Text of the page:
In November 2015 my life circumstances underwent a rare convergence of events, all sorts of things fell into place, and I was able to participate in a one-month Co-working Retreat Program at the Center for Mindful Learning in Vermont (I highly recommend this retreat center).  

As excited as I was, I was also quite terrified.  

Not a lot of Formal Sitting practice but…

I hadn’t been to a formal retreat for decades and my daily routine did not include a formal sitting practice. (I had however been “sitting” once a week with my wife, my brothers and a few close friends for a few decades). 

I started into the retreat with 6 to 8 hours of sitting a day, to find myself actually settling into some fairly deep states.  This surprised not only me, but the wonderful, wise, and compassionate Soryu Foral, the Founder and Head Monk at the Center.  While he did not say it or show it explicitly I believe he was more than little intrigued – how was it that I, a “householder” with no formal daily practice, was already obtaining depth-experiences normally associated with long retreat settings or years of formal daily meditation practice. So what was going on?

There are two factors that makes sense to me.  One is that I did have a series of in-life practices I did routinely, on and off, over the decades.   Things like doing mantras while commuting to work, or placing my attention solely on sensory processes while walking and driving, being vigilant to not to let my mind wander while working with my clients, etc.   The other was being deeply involved in what I call “Purification Process.”

The Magic of a Purification Practice 

My Purification Practice is the Nedera Process I teach.  I would “Neder” myself when I had strong and emotionally challenging interactions with clients, family, or friends.  NEDER basically teaches you how to use the activation in your body to guide the process of discovering what you’re feeling emotionally. It’s part of the Bio-Emotive Framework I’ve developed and is used for processing current activation and old emotional scars. It’s actually quite a profound tool and once you’ve gotten skilled at it, you can use it to follow and work with all sorts of subtle energetic processes.

In doing my purification/ Neder practice, I’d  discover and sit with the emotion, the interpersonal feelings, and the core feelings associated with an event,  experiencing them fully, and crying about it when the energies were big enough.   Over the years of doing that practice, not only was I making peace with and clearing lots of the emotional baggage of my past, but I found myself also moving forward in life without accumulating further baggage.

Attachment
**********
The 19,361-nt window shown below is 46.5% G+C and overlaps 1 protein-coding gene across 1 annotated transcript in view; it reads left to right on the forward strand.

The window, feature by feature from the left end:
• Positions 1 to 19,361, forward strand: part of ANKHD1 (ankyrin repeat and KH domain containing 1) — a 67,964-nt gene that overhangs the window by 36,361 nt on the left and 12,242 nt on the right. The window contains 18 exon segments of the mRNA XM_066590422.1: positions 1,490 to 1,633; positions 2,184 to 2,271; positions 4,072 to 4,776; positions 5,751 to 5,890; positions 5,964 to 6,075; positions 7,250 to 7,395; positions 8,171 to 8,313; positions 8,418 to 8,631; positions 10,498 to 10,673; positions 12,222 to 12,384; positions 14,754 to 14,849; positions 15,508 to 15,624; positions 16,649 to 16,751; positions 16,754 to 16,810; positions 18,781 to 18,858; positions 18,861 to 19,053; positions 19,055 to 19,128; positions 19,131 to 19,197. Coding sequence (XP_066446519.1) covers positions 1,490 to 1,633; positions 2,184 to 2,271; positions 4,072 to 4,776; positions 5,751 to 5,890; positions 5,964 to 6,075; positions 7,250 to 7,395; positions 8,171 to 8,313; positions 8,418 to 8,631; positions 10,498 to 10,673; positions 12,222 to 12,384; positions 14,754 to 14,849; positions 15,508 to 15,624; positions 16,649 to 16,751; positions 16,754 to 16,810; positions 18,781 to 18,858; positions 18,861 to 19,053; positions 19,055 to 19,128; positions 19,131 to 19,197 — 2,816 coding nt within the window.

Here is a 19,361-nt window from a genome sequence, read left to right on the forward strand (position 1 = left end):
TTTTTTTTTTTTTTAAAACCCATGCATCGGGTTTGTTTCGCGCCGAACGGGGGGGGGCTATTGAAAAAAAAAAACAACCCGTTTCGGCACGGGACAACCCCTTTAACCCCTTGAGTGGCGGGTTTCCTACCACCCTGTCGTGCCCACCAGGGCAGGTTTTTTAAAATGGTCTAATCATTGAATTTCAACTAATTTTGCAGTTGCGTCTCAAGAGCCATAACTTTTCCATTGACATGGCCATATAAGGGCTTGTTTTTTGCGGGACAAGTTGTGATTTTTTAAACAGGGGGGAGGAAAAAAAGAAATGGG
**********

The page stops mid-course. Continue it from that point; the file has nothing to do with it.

So how did all of this Purification work affect my meditation? Well its all in keeping with what I had learned intellectually a few years back while I was running and meditation group with my wife Darlene Tataryn.    After doing a few exercises where people wrote down samples of their mind chatter, we all came to see, intellectually and experientially, that most of our mind chatter was being generated by activated and unresolved feelings.    This is why, when I sat down to meditate at the Center, I didn’t have as much mind-chatter as most people: by cleaning my emotional system up during my daily life – processing and resolving my experiences and past as they got activated – there was no back log of issues and feelings vying for my attention.    Thus I was able to move into deep states of absorption/ Samadhi/ Jhana relatively easily.

Facing my Feeling Demon(s)

I don’t want to imply that my retreat was all bliss and ecstasy.   I had a few little emotional run-ins and postural pains to deal with from sitting so long at one time.  There was one fairly big challenge I faced during my retreat time that was both fascinating and excruciatingly painful to go through.

It reared its head on my 3rd day of sitting. It was a physical pain under the right front side of my rib-cage that occurred after I sat for more than an hour. I can’t say it was painful, but it was excruciatingly scary to me.   There is something about the pain that scared me to my depths and try as I might, some part of me just did not want to face it.

Luckily I’m smart enough to know that avoidance doesn’t work. So, I acknowledged and pushed through my fears, tuned into that spot on my body, and meditated on those painful and scary sensations.

Suddenly I began to see that my projections about being at the meditation retreat Center was part of the pain.

I had been ruminating on and off since I got there about having to submit to the rigorous and structured daily routine of the center. Up at 4:30, chanting by 5:15, meditation for an hour, an hour of exercise, silent breakfast, more meditation, etc. etc.